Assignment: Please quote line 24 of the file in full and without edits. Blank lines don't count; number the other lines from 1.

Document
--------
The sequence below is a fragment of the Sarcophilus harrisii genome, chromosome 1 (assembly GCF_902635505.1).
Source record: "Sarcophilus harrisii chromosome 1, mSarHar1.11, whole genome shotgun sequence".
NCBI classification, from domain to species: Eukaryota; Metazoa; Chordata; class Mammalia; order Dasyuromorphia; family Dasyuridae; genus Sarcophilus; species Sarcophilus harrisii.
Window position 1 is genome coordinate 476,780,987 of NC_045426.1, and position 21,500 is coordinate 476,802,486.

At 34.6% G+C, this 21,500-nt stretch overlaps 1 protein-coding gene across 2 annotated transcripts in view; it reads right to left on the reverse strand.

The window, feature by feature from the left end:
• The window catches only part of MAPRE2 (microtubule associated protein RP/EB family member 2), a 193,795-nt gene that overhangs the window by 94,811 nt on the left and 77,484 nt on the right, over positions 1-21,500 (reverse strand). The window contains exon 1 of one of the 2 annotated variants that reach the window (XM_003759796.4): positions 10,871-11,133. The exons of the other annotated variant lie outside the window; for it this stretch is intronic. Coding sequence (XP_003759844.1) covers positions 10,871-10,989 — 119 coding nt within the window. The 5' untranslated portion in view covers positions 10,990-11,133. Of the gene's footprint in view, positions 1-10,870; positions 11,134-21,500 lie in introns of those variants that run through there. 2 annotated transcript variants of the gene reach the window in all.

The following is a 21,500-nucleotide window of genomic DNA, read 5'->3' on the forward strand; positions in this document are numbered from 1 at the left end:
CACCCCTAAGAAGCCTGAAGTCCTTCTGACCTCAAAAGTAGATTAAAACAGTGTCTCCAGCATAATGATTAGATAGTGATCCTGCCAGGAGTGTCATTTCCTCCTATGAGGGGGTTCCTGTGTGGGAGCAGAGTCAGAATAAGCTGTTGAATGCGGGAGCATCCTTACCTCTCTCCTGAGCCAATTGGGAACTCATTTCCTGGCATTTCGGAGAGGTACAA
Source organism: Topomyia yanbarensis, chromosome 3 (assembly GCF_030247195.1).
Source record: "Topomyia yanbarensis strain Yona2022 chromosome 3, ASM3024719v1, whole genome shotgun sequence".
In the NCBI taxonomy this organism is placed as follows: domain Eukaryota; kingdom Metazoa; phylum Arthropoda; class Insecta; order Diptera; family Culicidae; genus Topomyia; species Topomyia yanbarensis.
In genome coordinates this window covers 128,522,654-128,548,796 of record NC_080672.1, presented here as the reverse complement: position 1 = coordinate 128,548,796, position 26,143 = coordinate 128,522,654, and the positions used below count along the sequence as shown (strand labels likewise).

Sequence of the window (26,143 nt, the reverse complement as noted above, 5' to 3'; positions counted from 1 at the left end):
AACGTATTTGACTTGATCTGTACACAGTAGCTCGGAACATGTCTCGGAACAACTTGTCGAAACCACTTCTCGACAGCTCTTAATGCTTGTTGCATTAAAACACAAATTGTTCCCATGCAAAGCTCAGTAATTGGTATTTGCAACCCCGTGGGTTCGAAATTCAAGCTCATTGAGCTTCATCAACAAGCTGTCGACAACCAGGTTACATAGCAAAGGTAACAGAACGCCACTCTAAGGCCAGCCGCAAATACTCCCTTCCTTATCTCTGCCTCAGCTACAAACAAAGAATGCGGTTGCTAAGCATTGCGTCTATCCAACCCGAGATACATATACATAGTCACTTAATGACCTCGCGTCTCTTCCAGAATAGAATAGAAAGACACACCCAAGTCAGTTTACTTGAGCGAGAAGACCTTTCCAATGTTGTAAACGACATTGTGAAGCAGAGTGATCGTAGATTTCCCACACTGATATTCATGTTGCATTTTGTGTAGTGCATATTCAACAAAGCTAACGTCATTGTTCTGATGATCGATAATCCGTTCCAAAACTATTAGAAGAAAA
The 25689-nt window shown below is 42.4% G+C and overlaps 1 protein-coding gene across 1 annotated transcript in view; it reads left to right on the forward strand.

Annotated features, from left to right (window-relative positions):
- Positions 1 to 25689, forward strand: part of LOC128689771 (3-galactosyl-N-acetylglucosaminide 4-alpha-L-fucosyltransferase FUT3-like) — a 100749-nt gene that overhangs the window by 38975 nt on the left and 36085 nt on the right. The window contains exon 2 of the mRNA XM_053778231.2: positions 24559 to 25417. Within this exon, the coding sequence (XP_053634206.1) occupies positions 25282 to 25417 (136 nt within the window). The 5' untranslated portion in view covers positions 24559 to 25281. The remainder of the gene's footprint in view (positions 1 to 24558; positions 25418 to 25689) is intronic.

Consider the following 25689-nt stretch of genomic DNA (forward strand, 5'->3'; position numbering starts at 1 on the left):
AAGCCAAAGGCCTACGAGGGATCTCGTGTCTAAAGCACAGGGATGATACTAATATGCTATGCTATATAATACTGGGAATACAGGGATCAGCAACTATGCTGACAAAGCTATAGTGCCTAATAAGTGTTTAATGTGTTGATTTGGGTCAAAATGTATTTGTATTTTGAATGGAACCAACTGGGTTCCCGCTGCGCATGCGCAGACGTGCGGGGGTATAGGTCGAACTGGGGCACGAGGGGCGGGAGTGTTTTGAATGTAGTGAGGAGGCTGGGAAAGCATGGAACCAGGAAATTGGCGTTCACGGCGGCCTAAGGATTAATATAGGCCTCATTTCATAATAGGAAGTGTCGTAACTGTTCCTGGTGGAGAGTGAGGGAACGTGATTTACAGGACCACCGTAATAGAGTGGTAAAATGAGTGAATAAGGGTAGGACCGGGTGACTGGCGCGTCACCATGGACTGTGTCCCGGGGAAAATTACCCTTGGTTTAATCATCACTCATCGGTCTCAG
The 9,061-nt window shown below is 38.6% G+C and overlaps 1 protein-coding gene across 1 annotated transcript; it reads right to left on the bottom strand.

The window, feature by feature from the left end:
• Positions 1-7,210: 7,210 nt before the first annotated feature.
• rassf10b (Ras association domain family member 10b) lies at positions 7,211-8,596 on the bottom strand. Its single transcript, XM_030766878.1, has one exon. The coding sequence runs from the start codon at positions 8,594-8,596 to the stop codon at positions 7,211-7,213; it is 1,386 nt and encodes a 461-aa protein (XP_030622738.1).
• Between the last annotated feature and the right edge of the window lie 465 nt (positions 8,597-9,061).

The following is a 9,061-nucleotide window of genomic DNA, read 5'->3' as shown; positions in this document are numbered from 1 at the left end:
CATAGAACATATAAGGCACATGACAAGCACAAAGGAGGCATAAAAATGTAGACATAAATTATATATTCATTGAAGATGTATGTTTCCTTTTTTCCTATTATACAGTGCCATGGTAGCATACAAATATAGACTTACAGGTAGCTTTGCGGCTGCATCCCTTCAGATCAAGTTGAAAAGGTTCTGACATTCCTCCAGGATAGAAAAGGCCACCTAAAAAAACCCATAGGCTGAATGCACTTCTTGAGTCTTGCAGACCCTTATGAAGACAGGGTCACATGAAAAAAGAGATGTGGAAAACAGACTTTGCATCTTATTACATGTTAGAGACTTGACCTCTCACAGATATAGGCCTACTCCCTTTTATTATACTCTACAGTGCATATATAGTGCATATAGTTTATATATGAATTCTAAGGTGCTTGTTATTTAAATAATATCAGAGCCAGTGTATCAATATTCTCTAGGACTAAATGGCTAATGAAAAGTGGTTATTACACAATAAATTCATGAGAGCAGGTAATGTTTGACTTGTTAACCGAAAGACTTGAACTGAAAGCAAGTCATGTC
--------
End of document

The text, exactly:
• rassf10b (Ras association domain family member 10b) lies at positions 7,211-8,596 on the bottom strand. Its single transcript, XM_030766878.1, has one exon. The coding sequence runs from the start codon at positions 8,594-8,596 to the stop codon at positions 7,211-7,213; it is 1,386 nt and encodes a 461-aa protein (XP_030622738.1).